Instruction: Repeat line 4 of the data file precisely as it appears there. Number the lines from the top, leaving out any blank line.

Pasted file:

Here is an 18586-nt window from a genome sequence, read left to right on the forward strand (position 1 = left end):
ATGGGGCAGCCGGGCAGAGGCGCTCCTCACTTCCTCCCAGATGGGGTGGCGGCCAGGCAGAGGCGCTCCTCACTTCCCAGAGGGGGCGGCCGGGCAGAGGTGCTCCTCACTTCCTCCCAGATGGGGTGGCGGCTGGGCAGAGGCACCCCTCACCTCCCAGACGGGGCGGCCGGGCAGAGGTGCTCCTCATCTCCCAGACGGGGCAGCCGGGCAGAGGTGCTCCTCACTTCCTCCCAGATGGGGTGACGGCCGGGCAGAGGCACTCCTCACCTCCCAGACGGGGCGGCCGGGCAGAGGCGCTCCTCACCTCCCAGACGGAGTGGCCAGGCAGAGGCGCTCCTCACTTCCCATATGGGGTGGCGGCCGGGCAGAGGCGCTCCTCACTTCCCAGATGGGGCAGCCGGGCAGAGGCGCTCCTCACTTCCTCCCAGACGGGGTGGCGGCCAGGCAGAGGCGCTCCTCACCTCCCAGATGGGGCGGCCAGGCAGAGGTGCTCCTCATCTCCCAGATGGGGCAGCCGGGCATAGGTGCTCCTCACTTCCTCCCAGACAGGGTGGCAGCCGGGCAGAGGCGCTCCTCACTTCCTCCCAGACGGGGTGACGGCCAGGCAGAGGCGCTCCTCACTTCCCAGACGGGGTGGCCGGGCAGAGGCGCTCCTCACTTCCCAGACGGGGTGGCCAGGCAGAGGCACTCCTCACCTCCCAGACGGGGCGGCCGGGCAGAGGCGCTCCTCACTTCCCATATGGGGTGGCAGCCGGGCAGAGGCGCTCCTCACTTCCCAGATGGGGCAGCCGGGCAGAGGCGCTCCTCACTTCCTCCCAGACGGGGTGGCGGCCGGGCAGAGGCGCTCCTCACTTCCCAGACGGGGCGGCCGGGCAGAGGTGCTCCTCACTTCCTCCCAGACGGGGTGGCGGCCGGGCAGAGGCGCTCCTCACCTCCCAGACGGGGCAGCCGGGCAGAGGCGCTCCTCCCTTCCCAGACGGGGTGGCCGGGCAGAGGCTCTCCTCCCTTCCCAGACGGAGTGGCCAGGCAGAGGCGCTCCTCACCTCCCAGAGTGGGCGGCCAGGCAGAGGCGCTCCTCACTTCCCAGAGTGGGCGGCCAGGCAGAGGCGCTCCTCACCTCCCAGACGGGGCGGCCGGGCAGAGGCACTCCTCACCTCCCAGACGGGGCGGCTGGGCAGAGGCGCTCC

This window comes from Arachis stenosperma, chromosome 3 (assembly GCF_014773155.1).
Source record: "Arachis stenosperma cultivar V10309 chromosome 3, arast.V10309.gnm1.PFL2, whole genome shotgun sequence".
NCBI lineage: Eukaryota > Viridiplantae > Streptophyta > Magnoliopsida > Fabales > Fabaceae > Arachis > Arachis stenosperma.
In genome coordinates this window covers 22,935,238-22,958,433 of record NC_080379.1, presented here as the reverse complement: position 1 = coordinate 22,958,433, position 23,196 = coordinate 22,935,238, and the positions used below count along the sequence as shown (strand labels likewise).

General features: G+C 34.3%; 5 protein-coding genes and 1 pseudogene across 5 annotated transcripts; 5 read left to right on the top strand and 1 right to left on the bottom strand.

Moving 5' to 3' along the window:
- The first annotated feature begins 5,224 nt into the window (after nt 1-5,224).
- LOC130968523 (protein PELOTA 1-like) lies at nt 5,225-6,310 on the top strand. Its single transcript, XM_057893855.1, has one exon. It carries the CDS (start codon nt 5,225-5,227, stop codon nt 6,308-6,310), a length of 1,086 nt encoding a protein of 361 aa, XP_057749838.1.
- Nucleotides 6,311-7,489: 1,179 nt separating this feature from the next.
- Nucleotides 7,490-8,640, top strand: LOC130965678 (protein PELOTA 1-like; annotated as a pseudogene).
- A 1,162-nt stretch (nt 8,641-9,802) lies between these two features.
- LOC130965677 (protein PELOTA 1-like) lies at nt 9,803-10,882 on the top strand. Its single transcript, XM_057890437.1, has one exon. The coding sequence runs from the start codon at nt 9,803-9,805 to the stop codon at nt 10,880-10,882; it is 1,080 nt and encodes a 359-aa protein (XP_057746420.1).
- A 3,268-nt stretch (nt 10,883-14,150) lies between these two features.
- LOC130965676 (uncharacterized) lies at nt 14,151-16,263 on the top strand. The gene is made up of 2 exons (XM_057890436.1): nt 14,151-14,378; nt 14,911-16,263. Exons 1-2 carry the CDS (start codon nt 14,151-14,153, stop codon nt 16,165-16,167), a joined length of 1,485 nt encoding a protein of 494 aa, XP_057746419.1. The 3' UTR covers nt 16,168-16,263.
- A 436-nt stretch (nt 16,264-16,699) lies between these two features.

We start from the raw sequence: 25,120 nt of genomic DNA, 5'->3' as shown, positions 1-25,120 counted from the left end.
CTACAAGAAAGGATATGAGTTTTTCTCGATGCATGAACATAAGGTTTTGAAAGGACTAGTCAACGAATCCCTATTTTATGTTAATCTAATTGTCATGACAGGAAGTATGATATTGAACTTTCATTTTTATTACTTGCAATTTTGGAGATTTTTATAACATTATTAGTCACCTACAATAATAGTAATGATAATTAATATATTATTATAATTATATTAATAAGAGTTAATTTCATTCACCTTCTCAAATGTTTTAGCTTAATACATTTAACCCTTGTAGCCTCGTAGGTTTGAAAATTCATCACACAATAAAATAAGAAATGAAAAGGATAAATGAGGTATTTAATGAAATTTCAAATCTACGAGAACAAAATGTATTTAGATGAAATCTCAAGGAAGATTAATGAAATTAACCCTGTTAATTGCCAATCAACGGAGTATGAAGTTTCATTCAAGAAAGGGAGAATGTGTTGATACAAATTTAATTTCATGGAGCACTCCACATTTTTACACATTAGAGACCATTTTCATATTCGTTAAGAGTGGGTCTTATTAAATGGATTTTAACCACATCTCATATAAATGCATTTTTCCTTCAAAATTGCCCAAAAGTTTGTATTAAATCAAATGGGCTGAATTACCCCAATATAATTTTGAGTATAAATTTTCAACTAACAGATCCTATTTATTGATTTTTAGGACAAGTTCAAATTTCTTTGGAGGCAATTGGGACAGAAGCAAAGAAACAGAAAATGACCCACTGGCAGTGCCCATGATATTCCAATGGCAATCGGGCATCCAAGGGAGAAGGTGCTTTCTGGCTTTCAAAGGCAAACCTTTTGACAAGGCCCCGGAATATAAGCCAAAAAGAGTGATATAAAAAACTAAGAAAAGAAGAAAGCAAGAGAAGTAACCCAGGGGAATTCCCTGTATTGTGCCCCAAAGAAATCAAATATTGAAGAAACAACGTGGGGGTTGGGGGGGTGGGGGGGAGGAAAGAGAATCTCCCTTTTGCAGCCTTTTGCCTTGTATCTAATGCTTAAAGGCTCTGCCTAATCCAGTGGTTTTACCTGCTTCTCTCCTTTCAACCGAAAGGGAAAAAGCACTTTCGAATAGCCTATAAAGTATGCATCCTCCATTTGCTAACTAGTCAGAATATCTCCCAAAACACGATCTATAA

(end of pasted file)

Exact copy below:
Source record: "Arachis stenosperma cultivar V10309 chromosome 3, arast.V10309.gnm1.PFL2, whole genome shotgun sequence".